Stability of Elements at ppb Concentration Levels
Consider the stability of acidic solutions of the elements. When looking at routes of instability, the trace analyst typically thinks of stability in connection with the concentration of the element. For example, when considering the stability of solutions at the part-per-million (ppm) concentration level, instability is generally caused by precipitation formation or photo-reduction reactions. However, the main route of instability at the part-per-billion (ppb) level is derived from adsorption to the container walls.
The stability of elemental solutions at the ppm level is more an issue of compatibility and is addressed in detail in our Interactive Periodic Table. Plus, the stability of acidic elemental solutions is typically easy to achieve. It's difficult to imagine any route of instability for most elements. Take copper, for instance. Cu at the ppm concentration level in nitric acid is stable indefinitely. However, that same solution diluted down into the low to mid ppb concentration level makes the possibility of instability (caused by adsorption) a very real concern.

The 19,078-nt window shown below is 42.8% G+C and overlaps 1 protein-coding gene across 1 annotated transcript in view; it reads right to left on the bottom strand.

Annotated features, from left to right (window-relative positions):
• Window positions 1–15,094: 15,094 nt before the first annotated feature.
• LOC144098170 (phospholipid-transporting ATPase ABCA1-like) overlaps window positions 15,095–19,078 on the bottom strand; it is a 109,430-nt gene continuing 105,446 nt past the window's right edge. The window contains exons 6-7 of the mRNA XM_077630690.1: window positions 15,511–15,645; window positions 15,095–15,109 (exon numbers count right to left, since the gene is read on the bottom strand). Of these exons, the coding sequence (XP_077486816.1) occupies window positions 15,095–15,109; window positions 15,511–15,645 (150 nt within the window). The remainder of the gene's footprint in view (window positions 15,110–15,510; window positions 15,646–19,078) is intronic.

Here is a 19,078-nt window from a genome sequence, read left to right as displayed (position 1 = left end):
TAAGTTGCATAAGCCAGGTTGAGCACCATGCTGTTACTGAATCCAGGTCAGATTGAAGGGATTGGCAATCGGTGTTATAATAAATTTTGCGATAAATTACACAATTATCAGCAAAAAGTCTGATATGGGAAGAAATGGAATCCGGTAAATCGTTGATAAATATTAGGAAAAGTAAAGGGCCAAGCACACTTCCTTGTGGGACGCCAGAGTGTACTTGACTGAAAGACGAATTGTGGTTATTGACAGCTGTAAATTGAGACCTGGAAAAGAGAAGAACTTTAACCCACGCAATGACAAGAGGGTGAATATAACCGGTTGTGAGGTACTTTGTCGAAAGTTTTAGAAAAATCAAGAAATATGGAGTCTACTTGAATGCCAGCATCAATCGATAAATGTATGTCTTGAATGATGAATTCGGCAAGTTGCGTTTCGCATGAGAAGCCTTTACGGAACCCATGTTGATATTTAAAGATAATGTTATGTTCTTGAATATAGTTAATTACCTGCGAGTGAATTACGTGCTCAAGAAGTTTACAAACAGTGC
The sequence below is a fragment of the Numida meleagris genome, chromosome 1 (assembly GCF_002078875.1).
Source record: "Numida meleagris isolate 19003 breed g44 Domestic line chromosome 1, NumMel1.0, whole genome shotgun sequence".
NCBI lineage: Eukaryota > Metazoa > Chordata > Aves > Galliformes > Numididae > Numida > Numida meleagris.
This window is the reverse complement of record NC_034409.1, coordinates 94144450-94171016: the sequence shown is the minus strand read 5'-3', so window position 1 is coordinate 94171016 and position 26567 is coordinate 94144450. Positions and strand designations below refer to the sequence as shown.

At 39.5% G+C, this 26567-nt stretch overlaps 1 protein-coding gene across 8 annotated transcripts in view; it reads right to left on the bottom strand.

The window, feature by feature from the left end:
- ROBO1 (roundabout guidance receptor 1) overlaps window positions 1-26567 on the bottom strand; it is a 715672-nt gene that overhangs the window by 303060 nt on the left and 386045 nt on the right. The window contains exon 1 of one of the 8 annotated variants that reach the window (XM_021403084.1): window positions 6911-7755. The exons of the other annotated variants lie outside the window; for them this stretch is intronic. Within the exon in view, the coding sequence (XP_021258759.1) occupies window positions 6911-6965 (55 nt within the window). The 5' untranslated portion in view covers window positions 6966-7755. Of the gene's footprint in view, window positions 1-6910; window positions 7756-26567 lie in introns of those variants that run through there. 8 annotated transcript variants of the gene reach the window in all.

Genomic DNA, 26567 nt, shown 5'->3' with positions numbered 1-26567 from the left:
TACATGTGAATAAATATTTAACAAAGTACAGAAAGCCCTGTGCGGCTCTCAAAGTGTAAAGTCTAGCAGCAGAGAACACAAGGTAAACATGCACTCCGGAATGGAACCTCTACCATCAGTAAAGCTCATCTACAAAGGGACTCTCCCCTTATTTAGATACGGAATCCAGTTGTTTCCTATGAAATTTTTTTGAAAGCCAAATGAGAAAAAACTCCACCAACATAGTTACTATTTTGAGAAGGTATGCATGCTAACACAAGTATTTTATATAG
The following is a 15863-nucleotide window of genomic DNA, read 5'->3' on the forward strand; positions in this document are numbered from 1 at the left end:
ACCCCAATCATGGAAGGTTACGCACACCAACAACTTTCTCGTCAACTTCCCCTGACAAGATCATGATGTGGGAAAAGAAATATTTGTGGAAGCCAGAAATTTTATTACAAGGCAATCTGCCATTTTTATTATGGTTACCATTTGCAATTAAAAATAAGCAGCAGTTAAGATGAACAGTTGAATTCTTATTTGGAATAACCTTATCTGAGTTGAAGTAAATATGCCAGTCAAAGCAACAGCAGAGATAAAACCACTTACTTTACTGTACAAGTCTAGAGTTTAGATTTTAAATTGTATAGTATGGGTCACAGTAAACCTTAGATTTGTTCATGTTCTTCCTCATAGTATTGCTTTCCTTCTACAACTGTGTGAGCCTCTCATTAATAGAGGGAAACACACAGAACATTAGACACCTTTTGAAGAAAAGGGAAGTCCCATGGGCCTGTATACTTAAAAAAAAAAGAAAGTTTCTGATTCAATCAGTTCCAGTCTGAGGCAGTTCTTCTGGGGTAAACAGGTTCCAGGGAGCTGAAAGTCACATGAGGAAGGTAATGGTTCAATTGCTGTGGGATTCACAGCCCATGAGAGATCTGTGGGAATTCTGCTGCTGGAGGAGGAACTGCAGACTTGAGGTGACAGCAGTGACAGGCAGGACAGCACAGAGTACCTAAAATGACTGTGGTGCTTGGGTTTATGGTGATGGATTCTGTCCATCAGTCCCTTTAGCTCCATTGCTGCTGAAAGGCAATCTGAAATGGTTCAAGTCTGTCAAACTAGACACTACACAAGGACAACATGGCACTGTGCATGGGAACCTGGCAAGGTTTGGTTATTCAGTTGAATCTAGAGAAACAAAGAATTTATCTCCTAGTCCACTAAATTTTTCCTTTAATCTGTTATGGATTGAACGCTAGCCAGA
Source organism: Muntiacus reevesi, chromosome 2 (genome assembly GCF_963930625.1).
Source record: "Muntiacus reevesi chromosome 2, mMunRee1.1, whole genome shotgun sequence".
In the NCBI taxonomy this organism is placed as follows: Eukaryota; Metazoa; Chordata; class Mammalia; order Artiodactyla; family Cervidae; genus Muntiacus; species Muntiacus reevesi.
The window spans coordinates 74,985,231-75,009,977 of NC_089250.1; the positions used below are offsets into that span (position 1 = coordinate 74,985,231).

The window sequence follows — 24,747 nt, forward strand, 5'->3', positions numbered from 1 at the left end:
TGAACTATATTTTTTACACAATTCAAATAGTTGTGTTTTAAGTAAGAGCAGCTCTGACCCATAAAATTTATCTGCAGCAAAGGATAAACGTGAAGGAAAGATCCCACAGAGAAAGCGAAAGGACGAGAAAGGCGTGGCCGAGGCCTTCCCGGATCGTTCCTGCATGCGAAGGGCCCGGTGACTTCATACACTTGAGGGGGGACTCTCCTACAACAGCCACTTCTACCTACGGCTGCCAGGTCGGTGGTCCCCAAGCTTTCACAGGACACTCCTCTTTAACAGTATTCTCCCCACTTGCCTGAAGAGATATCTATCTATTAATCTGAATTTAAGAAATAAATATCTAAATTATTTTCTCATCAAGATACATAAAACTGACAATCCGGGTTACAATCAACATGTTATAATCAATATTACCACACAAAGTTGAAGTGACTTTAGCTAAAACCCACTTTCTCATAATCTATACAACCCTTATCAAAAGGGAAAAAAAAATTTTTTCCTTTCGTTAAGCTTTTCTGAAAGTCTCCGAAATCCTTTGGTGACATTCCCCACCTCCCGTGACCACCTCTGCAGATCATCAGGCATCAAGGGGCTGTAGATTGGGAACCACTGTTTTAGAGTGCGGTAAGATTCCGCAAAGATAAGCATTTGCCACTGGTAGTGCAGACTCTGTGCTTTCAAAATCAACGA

|Ion; Concentration;Duration of Experiment(h = hour)||Material||pH where Adsorption IS significant||pH where Adsorption IS NOT significant|
|Ag; 1ppm; 1h||PE; PTFE||pH 2-12||"acid solution"|
|Al(III); 1-10ppm; 24h||borosilicateglass||pH 3.5-11||pH<1.5; pH>13|
|Ca(II); 0.5-2ppm; 24h||borosilicateglass||pH 8-12||pH 1.5|
|Cr(III); 1-5ppm; 24h||borosilicateglass||pH 3.5-12||pH 1.5|
|Pb(II); 10-13ppm; 24h||borosilicateglass||pH 3.5-12||pH 1.5|
Adsorption is divided into the following physical or chemical types:
- Physical adsorption is an attraction between the solid surface and adsorbing species consisting of van der waals interactions.
- Chemical adsorption or chemisorption is a chemical interaction which is strong enough to break or form chemical bonds.
- Types of losses such as ion-exchange, reduction, precipitation, and diffusion into a permeable solid are often also treated as adsorption.
In this guide, adsorption is taken to mean loss through the combined effects of all interactions with the walls of vessels or with filter paper.